Comments: We planted this in one of our houses since I was skeptical of it being hardy in my zone, we really enjoyed this plant as did our customers; This plant could possibly be useful in design work, but not likely bouquet production; I liked using them and wish they were a bit hardier, they are not in our Twin Cities market at all so I think people found them interesting and unique.
Kniphofia ‘Orange Blaze’
Good Qualities: Beautiful clear orange (6), with almost a hint of purple at the top; Sturdy straight stems (2); Heat and drought tolerant; Flower shape was desirable; Unique structure; Easy to harvest, rebloomed.
Problems:  Bloomed very short (2), hopefully just because it is the first year; The way the flower matures the bottom petals are dead by the time the entire flower is mature; Not hardy to zone 4; Not as many blooms as ‘Backdraft’.
Notable Insects and Diseases:  None (4).
Similar Cultivars:  None listed.
Postharvest Recommendations:  Plain water; We harvested when florets were all colored and bottom florets were open, stems went into clean water and held in the cooler; We use Chrysal Prof 2 and a Gerb tablet in all of our buckets.
Comments:  Color is difficult to use for our color palette; I liked using them and wish they were a bit hardier, they are not in our Twin Cities market at all so I think people found them interesting and unique; We planted this in one of our covered/heated spaces since I was skeptical about its hardiness in my zone.
Panicum ‘Apache Rose’
Good Qualities: Long harvest window, nice color and sparkle for almost 2 months; Hard to say this first year, possibly a good color, just kind of wimpy; Loved the airiness and the blue green color when fresh, also loved that it dried without dropping seeds; Tinge of purple in the seedhead added an airy look, bunching grass, not invasive, easy to harvest and work with, nice addition for fall offerings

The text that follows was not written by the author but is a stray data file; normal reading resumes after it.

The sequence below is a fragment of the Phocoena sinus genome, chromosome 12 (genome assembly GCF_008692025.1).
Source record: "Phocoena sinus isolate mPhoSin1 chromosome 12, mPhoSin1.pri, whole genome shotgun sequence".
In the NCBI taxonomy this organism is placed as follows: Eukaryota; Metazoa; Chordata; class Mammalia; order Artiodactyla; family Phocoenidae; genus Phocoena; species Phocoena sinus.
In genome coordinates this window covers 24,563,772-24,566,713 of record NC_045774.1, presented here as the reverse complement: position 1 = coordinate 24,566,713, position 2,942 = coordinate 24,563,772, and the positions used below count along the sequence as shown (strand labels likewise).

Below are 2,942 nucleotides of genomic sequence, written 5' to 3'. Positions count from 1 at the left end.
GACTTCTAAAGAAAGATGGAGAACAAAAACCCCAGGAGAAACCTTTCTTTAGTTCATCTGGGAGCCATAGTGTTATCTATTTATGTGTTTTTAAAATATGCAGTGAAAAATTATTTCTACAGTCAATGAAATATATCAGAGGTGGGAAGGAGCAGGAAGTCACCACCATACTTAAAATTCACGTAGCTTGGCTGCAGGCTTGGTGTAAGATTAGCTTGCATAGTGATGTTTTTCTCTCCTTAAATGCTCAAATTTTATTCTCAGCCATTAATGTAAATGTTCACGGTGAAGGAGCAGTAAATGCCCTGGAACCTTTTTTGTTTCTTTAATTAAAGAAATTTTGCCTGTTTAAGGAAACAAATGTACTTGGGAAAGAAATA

Problems: So far not very impressed, stems were not strong, not very tall, not a lot of bang for a buck; Seedheads are rather subtle and stems rather fine, but can harvest whole clumps at a time; None I can think of.
Notable Insects and Diseases: None (4).
Similar Cultivars: It reminds me a bit of ‘Shenandoah’.
Postharvest Recommendations: We use Chrysal Prof 2 and a Gerb tablet in all of our buckets; Postharvest included Pro 2 for 4-5 days then changed to fresh water every 2 DAYS; I harvested when seedheads were fully mature and starting to color, grabbed in bunches and rubber banded and straight into clean water.
Comments: Not really impressed, overall weak plants the first year; Loved having it for fall, looking forward to getting more height on it.
Pennisetum ‘Puppy Love’
Good Qualities: Really heavy producer (5) of fuzzy grass seedheads; Nice variation in color in flowers, strong straight stems; Super easy to harvest; Refreshing structure, nice color, the plant was trying to re-grow mid-season, and might have produced a second cutting, which is impressive; This was a very erect grass, pretty fresh and dried; Out of all the trial perennials this was by far the one I was most surprised by, very impressive. It was awesome in our late-season market bouquets, it added a little bit of fall wisp without looking “weedy”, I loved it.
Problems: None noted; Did not find anything particularly desirable about this cultivar; Seedheads fall apart late summer early fall; Stems were short, and never seemed to develop a nice color, always a mid brown, not very inspiring; The flower color and density of the grass plume are weak; Not hardy—that’s my only complaint.
Notable Insects and Diseases: None (5); 3 plants were stunted for no apparent reason I could tell.
Similar CultivarsPennisetum rubrum; ‘Little Bunny’? If I remember correctly that seedheads are lighter on that cultivar.
Postharvest Recommendations: We use Chrysal Pro 2 and a Gerb tablet in all of our buckets; Plain water; Postharvest included pro 2 for 4-5 days then changed to fresh water every 2 days; We used these in market bouquets, harvested when seed heads were mature and held in water until we made bouquets later that day. NC State conducted vase life testing of this cultivar; see article in this issue for details.